Thursday, 23 May 2024

Written by Emily Carp LBC Rabbinical Student

Vayedabber hashem el Moshe behar Sinai, lemor…

And G-d spoke to Moses on top of Mount Sinai, and said…

This week’s parashah is set atop a mountain. Moses has climbed to the top of this mountain to be spoken to by G-d, and this week, G-d wants to talk to Moses about rest. Rest for people, and rest for the land.

In 2011 I climbed a mountain. A real one, not a hill with aspirations of grandeur. Mount Kenya, seventh highest mountain in the world. And do you know what? I hated every second of the five days I spent up there. I cried every time we stopped on the way up, and for most of the steps I took on the way down. Miserable experience from start to finish.

The prevailing memory I have of the hike is of counting my footsteps. Count to ten. Count again. Keep counting. After 100, assess if you need a break. No? Ok, another 100. See if you can get to 200, 250, 500, 1000. Then you can rest.

Perhaps this is how Moses felt, climbing up Mount Sinai towards G-d’s presence and into the unknown. One foot after the other. It will be ok when you get there. Just keep going. You can rest at the top.

This form of counting, to mark progress and delay rest, is the opposite of the counting that this week’s parashah requires of us. Firstly, obviously, the Torah prefers a base-7 counting method over my base-10. But more significantly, the Torah is counting us into rest, working us towards it, encouraging it. Like a yoga teacher leading a guided meditation at the end of a class, murmuring “breathe in, 2, 3, breathe out, 5, 6. And rest.” You made it. Take a moment. Well done. It’s shabbat. You can relax.

This week’s parashah also talks us through the counting required for the shemitta year, they year in which we are commanded to let our fields grow only what has been placed there by nature, and to leave the gleanings for the strangers amongst us. In many ways, shemitta is shabbat for the earth. 6 years we till and toil, and in the 7th, we leave it alone. The earth too is a living, breathing being. She needs some time off too. Let her rest.

Counting, and particularly counting in 7s, is very popular in Judaism – especially at this point in the year. We are currently counting the omer, the 7 week stretch from Pesach to Shavuot. The 7 weeks during which the Israelites dealt with the panic and trauma of fleeing from their homes into the unknown, with only the bare minimum of resources on their backs. 7 weeks, and they can pause, rest, and take some time to sit at the foot of Mount Sinai as they await the gift of Torah from G-d. The Israelites must have counted their own footsteps as they walked further and further from everything they had ever known, and kept on walking into the desert. Keep going, keep counting. You can rest soon. We don’t know where we’re going but we’ll know when we get there. We’re nearly there. We must be.

Counting on shabbat is also something that we see in one of the more tragic, desolate narratives of the Talmud. The story of Elisha ben Abuya, who was one of 4 men to ascend to Pardes and who subsequently goes mad in one way or another is illustrated twice with stories of him counting on Shabbat. Regardless of how and why he goes mad, and regardless of how that manifests, what is clear from the stories is that this is a man who believes he is beyond redemption. Nevertheless, his student, Rabbi Meir, still wants to learn from him. B. Chagigah 15a tells the story of how, one shabbat, Elisha was riding a horse, flagrantly transgressing the laws of shabbat. Despite this transgression, Rabbi Meir walks alongside the horse in order to learn from Elisha. After a while, Elisha tells Meir that he has been counting the horse’s hoofbeats and has measured that they are now at the edge of the shabbat boundary: Meir must turn back in order to not break shabbat. “Turn back with me” pleads Rabbi Meir, but Elisha responds that he cannot – he has heard from the voice of God that all rebellious children may return, apart from him personally. To me, there is something heartbreaking about this scene.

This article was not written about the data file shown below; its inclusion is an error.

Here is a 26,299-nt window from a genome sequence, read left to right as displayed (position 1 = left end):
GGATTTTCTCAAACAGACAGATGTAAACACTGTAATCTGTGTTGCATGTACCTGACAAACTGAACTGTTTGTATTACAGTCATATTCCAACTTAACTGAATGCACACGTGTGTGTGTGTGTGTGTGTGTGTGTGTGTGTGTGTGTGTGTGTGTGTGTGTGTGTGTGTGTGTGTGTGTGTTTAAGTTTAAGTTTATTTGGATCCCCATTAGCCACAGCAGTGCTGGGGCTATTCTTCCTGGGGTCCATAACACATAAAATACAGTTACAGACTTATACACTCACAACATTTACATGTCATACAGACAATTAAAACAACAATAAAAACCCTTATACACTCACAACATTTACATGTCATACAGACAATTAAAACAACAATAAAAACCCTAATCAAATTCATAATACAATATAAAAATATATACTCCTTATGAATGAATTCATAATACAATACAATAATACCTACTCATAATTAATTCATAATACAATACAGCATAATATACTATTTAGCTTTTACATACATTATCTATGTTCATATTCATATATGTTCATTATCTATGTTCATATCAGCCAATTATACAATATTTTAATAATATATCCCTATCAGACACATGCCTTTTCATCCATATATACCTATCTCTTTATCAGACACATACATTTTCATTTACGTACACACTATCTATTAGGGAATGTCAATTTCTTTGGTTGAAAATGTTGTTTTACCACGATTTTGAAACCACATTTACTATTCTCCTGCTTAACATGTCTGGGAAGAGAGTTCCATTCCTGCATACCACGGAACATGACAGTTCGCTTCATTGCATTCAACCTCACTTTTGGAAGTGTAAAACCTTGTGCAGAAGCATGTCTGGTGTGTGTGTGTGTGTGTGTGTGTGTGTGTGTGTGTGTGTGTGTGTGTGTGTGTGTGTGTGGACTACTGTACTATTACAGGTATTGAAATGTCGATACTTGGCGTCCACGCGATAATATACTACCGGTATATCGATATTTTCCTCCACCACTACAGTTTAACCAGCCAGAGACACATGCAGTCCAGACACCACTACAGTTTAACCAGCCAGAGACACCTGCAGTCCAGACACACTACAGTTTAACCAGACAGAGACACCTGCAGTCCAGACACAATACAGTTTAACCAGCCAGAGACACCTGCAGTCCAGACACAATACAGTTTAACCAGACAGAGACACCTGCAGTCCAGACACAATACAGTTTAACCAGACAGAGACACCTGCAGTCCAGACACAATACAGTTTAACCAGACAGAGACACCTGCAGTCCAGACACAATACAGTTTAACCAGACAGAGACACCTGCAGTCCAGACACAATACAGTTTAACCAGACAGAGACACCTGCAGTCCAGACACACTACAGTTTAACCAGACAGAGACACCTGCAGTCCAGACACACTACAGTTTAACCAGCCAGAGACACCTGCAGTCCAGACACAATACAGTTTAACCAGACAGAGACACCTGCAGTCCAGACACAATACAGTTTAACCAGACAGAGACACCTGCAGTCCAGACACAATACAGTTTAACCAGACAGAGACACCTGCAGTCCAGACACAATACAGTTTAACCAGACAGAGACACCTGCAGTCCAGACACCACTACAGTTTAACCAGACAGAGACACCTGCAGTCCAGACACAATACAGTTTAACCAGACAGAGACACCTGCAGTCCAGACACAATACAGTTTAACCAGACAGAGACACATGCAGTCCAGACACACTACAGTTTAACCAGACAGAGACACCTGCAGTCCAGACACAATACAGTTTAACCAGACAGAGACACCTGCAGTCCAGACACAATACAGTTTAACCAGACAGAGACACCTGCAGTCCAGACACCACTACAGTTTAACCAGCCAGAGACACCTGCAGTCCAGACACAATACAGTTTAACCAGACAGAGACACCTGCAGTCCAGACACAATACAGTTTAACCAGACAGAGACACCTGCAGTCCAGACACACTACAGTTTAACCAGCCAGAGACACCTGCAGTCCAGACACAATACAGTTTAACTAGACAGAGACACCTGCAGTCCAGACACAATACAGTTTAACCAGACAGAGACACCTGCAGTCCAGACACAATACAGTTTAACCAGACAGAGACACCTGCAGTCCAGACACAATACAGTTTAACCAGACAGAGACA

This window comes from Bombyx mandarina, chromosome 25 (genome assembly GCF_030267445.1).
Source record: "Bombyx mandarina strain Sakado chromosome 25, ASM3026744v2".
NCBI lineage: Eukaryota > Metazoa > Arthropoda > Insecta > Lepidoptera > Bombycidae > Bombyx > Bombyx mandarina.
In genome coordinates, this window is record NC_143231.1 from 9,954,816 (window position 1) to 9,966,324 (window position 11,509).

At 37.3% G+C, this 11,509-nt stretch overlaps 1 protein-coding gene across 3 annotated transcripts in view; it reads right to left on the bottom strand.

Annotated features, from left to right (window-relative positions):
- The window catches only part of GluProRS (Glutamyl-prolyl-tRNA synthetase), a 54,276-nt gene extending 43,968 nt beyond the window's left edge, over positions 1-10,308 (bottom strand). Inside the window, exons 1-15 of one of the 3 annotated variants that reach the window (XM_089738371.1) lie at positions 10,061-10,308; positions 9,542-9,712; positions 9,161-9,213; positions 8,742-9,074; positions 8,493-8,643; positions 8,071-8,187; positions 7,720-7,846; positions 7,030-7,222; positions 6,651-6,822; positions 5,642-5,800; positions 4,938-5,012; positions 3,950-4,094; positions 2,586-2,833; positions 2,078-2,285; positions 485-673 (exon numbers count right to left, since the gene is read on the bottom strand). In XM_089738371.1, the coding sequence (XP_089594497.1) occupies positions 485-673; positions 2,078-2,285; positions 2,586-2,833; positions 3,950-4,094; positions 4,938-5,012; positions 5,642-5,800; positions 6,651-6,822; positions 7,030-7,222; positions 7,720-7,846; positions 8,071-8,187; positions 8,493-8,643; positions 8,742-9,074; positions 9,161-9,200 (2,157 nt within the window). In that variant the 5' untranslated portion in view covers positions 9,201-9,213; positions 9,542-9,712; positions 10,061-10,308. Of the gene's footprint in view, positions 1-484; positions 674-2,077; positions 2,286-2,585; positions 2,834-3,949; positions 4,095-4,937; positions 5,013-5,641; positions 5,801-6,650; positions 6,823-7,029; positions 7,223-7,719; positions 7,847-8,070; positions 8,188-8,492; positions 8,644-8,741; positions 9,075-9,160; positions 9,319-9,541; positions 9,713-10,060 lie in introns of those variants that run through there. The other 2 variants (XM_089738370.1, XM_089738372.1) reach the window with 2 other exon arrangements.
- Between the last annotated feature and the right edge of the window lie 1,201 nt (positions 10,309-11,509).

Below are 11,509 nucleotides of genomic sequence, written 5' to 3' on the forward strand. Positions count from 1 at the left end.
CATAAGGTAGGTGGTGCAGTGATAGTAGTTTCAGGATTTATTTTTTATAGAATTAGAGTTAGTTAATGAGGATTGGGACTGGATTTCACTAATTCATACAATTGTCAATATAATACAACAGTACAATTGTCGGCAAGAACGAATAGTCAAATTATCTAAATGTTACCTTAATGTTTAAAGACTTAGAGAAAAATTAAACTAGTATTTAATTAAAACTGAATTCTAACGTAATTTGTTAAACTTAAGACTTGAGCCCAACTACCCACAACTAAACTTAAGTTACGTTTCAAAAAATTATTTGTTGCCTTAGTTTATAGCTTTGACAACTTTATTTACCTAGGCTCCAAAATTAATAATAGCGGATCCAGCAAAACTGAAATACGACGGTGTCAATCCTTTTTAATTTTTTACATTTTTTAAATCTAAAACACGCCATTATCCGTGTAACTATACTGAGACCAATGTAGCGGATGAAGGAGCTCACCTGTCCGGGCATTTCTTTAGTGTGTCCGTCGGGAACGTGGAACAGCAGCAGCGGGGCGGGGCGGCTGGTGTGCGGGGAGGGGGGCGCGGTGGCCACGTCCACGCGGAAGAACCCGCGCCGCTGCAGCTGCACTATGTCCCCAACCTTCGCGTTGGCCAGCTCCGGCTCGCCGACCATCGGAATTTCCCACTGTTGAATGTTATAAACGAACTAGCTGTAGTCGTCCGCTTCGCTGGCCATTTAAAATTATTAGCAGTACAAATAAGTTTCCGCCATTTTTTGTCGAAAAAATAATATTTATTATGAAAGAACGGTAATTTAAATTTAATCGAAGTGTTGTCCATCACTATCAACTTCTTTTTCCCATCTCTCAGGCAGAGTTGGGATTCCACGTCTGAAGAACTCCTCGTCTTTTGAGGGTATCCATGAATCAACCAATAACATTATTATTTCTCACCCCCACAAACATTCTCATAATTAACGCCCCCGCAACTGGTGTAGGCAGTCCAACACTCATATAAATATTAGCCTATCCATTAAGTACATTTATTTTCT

Elisha has been counting the hoofbeats even whilst speaking – he knows exactly how many steps it takes to reach the boundary and takes care to keep his friend from transgressing in ways that seem futile to him but important for others. This man who believes himself to be unredeemable, yet has so much wisdom to impart to others, is able to teach with half his brain and count with the other half in order to protect those he cares about.

Perhaps Elisha was counting on his horse like I counted on that mountain, sometimes unable to breathe, sometimes in tears. Perhaps Moses, learning the laws of shemitta and rest, learns God’s preferred method of counting the same way too: breathless and emotional. We all need to learn to rest, to know when we have reached the limits of where we can travel at this time. To push ourselves to the top of the mountain but then to take the time we need to stop and rest and admire the view.

Rest is important. Rest counts. Perhaps that is what Moses learnt, behar Sinai.

Shabbat shalom.

Emily Carp, LBC rabbinical student

 

 

The views expressed in this D’var Torah do not necessarily reflect the position of Leo Baeck College.